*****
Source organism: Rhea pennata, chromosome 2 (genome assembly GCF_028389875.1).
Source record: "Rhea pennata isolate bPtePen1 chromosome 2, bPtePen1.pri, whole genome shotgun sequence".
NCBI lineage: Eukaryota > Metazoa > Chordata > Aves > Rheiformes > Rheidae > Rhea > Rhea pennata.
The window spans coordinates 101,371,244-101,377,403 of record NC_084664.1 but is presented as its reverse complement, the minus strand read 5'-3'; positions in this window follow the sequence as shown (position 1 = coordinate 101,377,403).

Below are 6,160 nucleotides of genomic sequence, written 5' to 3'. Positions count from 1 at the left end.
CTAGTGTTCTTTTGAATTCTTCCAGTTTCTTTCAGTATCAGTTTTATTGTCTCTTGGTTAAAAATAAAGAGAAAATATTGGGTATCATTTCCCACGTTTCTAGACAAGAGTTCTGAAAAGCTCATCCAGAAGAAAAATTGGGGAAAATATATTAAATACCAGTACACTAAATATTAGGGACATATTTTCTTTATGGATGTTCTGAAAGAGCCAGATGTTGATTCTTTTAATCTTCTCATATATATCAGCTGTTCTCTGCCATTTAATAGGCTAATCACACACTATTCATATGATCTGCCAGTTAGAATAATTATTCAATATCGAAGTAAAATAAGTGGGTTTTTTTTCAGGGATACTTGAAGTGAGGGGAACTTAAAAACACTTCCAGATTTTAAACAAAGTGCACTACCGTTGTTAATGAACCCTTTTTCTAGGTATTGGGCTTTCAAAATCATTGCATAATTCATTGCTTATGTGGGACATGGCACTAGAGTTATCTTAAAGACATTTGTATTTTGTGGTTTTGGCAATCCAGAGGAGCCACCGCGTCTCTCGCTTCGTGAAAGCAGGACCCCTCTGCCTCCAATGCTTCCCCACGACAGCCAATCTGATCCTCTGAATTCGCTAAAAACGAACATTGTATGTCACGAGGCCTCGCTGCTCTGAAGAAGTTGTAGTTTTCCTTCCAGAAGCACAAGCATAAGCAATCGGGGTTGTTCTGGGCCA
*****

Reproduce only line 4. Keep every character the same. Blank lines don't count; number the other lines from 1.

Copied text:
The window spans coordinates 101,371,244-101,377,403 of record NC_084664.1 but is presented as its reverse complement, the minus strand read 5'-3'; positions in this window follow the sequence as shown (position 1 = coordinate 101,377,403).